Street Culture’s misappropriation of 21st Century torments

WHAT were once topics of great taboo, are now seemingly two key features to formulate a rise in the ranks of fame and fortune for a number of up-and-coming figureheads. I’d go as far to say; these particular names are those who will be leading the youth movement for years to come.

Its prominence on street and youth culture is hard to ignore, whether it be influencing fashion trends, gang warfare, political orientation or even cooking recipes—there’s a chorus for just about anything. Music, a language to be understood globally, is a format that many take to voice their personal and inner-most feelings.

Unfortunately, there’s no hiding the fact that drugs have played a major role in the popularity and success of modern artist, even that dating pre-2000. The likes of Black Sabbath, ACDC and Prince- different eras hosted varying interpretations to what it meant to abuse these substances.

However, in this case to topic arises from the bereaved death of idolised vocalist, Lil Peep, in the latter part of 2017. His lyrics were said to voice the angst and pressures of adolescence—Peep’s struggles with mental health were far from a private affair. To give a little insight, the opening line of ‘The Way I See Things’ hears;

“I have a feeling I’m not going to be here, for next year”.

His death was a result of ingesting excess levels of fentanyl, a common ingredient in placebo Xanax tablets to which he’d become addicted to whilst trying to ‘numb’ suicidal urges, as explain during an interview with BBC Radio 1 presenter Zane Lowe.

Xanax has become a realistic choice for many within uncomfortably young age brackets. The Albert Einstein College of Medicine, New York, has been tracking a rising popularity in the drug spanning 18 years of research- where it was discovered related deaths had multiplied sixfold over said time period. This lacks correlation to the prescription rise, which only hit 67%…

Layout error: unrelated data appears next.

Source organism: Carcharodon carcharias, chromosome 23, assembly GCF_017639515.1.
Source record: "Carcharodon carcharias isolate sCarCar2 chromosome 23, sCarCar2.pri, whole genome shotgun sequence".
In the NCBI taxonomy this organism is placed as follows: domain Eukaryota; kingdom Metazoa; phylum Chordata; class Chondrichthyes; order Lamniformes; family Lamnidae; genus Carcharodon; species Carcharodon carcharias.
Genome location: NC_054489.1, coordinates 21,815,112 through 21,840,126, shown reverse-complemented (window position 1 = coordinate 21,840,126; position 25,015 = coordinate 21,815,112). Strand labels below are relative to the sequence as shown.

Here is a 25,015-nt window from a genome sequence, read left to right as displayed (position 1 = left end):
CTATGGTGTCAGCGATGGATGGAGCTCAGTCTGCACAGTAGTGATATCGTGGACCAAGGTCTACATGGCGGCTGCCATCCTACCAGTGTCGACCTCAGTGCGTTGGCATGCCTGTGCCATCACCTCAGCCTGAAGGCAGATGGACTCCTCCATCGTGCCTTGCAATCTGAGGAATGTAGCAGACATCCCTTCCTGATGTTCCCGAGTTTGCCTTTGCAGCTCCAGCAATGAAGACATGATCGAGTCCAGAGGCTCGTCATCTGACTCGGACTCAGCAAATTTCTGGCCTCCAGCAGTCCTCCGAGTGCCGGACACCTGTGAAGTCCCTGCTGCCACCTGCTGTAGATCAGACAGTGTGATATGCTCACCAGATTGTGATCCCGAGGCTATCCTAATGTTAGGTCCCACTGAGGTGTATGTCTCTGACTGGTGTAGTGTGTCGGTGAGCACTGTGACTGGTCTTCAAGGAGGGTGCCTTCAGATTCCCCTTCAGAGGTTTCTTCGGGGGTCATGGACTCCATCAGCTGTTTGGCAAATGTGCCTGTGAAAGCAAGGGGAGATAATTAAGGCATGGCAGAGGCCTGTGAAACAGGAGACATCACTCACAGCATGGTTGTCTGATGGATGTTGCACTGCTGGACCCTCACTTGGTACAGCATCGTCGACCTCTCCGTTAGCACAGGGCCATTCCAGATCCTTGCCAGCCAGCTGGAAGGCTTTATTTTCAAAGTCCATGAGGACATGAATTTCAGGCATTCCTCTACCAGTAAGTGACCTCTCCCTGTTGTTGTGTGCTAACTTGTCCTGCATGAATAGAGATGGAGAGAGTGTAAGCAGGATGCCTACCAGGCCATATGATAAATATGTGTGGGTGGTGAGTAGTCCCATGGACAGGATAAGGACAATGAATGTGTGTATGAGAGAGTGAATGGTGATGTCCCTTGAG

drug music 2 Lil_Peep_in_2016_by_Miller_Rodríguez_(portrait_crop)
Lil Peep, by Miller Rodriguez.

So, just why does it seem to be so appealing? A trifecta of accessibility, pricing and influence- Hip Hop as a whole has a tendency to glorify the use of such prescription medicinal substances. Originally, Xanax was prescribed to combat anxiety and panic attacks- with the World Health Organisation describing the diagnosis increase between 1990 and 2013 as an ‘epidemic’, there must be a better way to help the coping process?

“Anxiety and depression affect nearly 10% of the world’s population…”

In 2017, the world lost Lil Peep, Chester Bennington, Kim Jonghyun, Chris Cornell- all of which struggled against an ongoing battle with their mental health. To many it would only be considered as a last thought, however to an equal opposing number, it’s a way out.

During the earlier part of the year, Bennington told Music Choice that his mind was ‘like a bad neighbourhood, going onto say that ‘my whole life, I’ve just felt a little off’. I can’t help but think a life could have been saved. Similarly to Peep, they both openly expressed signs of a lack of will to live—it’s not a topic covered to a high enough degree.

Take from this what you will, but mental health and substance abuse are being glorified by mainstream music outlets, there’s no argument against this. Awareness levels are constantly elevating, rising alongside projects such as Mental Health Talk on Facebook, Ecominds and Together. These organisations provide a way out, that doesn’t involve a loss of life. They provide a sanctuary.


Credits for feature image, johnofhammond Flickr.

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